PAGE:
What's In A Gang Name? Street Cred

Monikers Can Belie Or Boast Of A Member's Reputation

August 07, 2009|By Tricia Bishop | Tricia Bishop,tricia.bishop@baltsun.com

Terrance Richardson is a bad dude, according to federal agents. He's accused of being a Baltimore Bloods gang leader and ordering beatings and murders from jail while awaiting trial on 2008 gun charges. Since then, he's added racketeering and drug distribution to his alleged federal crimes.

So, what do most people call him?

"Squeaky."

Naturally.

Street nicknames, many of which were given during childhood, are the main means of identification among gang members of every level, from the neighborhood drug operations to the big, bad Bloods. And they're often ridiculous, even though the people bearing them are deadly serious.

Richardson's most recent indictment, handed up in May, reads like a character list from a Disney film. Among his 22 co-defendants (most of whom, including Richardson, have pleaded not guilty), there's "Smurf," "Cakes," "Jazzy," "Paperboy" and "Looney Reds."

But, there's also "Savage," "Nosebleed," "Murder" and "Bloody Rush."

"If a guy is called 'AK man,' as opposed to 'Captain Crunchy,' it can add to their street level [credentials], street props and things like that," said Steve Nawojczyk, a former Arkansas coroner who was featured in an HBO "Gang War" documentary and a co-producer of its sequel.

The names are used to boost reputations, preserve anonymity, breed familiarity and hide. They can be changed at will. Darnell Fields, for example, was once best known as "Pooh." But after several years in jail on pending murder and assault charges, he's renamed himself "Gotti." (A trial for him and his co-defendant, Clayton "Coco" Colkley, was postponed Thursday until October.)

Prosecutors list the nicknames on indictments because they are often the only way other supposed criminals, witnesses and friends know the defendant, said Maryland U.S. Attorney Rod Rosenstein. And the names are mentioned during trials so jurors know who witnesses are talking about.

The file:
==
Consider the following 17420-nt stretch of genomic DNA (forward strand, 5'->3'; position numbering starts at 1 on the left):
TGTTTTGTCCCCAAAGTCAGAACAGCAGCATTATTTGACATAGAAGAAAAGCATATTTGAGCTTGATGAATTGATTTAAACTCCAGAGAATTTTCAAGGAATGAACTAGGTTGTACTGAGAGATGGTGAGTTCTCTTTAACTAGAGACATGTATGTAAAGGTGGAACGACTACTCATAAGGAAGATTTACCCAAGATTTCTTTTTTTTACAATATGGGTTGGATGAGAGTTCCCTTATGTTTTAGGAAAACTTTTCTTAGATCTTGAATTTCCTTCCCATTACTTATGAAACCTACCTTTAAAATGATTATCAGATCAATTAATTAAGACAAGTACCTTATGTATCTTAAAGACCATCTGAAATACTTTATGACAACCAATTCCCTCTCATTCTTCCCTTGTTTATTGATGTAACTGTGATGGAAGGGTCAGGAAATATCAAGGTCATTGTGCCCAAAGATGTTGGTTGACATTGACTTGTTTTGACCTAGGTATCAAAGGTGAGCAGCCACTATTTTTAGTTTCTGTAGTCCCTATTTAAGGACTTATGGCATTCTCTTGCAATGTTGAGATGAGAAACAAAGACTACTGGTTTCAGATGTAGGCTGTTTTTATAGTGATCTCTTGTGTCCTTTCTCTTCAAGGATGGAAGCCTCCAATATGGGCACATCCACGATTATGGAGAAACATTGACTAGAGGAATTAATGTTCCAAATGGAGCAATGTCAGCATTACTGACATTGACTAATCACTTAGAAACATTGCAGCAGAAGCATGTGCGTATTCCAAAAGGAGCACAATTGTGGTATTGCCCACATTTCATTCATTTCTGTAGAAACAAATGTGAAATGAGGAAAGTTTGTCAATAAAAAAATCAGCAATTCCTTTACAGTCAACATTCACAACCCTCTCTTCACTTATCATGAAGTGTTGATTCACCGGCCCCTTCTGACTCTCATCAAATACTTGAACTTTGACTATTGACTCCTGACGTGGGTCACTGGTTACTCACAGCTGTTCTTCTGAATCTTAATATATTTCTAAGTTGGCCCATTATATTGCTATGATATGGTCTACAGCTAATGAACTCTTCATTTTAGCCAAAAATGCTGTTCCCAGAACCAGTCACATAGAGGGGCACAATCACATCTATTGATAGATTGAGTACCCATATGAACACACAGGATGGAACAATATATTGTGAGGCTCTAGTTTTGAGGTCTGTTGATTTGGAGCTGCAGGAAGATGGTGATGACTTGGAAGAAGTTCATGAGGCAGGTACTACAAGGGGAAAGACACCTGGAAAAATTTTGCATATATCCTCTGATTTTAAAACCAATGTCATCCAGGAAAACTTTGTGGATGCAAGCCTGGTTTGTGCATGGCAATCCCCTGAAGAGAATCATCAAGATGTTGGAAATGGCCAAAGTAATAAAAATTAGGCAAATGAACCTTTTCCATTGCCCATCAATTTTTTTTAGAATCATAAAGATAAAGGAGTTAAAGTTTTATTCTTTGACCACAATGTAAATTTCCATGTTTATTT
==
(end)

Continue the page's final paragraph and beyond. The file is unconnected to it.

Law enforcement officers usually learn the nicknames, sometimes through graffiti throughout the city, even before the real names.

"That's how we track [suspects] down," said David Brown, a special agent with the Baltimore division of the Bureau of Alcohol, Tobacco, Firearms and Explosives and group supervisor of the Violent Crimes Impact Team, which led the recent investigation and arrests in the Richardson case.

"We can throw our sources on the street and identify a guy by his nickname as quickly as if we ran an MVA check," Brown said. "Even though their intent may be to try and elude law enforcement, it's not really a problem."

The names can be given by others, or made up by the holder. Some are based on physical characteristics (Nawojczyk remembers a guy dubbed "Ugly Man" for obvious reasons), some wishful thinking, and others just plain mean-spiritedness.

"Friends are harsh and make stuff up to belittle you," said Assistant State's Attorney Gerry Volatile. "Usually, the guy with the eyeball [that strays to one side] is 'Goo Eye,' or the guy with the really big head is 'Horsehead.' "

And it's not unusual for people to have multiple nicknames. Volatile remembers talking to a guy's family using what he thought was the man's nickname but found out at home they called him something else: "Stinky."

Most people are familiar with such names from TV and the movies. The first episode of the first season of "The Wire" opens with a Baltimore detective asking how a freshly murdered man got the nickname "Snot Boogie." And the mobster movie "Goodfellas" has its Fat Andy, Johnny Roast Beef and Jimmy Two Times ("who got that nickname because he said everything twice, like: 'I'm gonna go get the papers, get the papers.' ")

But the fiction is based on reality; evidence the recent Johnny Depp historical drama "Public Enemies" about 1930s gangsters John Dillinger, "Baby Face" Nelson and "Pretty Boy" Floyd.

Marcus "Pound" Pearson, who was recently sentenced to 35 years in federal prison for his role in a Baltimore County witness murder, got his nickname because he used to arrange dog fights, said Gary Ruby, the lead Baltimore County police detective on the murder case. One of Pound's co-defendants, a fellow Blood member named Jonathan Cornish, was known as "Brazy" because he was a little crazy. But being a Blood, he can't use the letter "C" in his name, so he became Brazy.

James Dinkins, recently sentenced to life in federal prison for running a Baltimore drug operation and committing multiple murders, was known as "Miami" because he was sent to Florida as a kid for help with his learning disabilities. One Arkansas robber was called "Bushman" because he liked to hide in bushes and jump out.

And an agent in Brown's group tells of a man called "Chicken," because when he was a kid, his mother used to stuff wings in his pockets before sending him to the corner to sell dope, "so he'd have something to eat."

Still, Brown cautioned, just because the names sound harmless, doesn't mean the people are.

"The name may have arisen out of some innocent act or behavior," Brown acknowledges. "But when they grew up, we're potentially dealing with killers."

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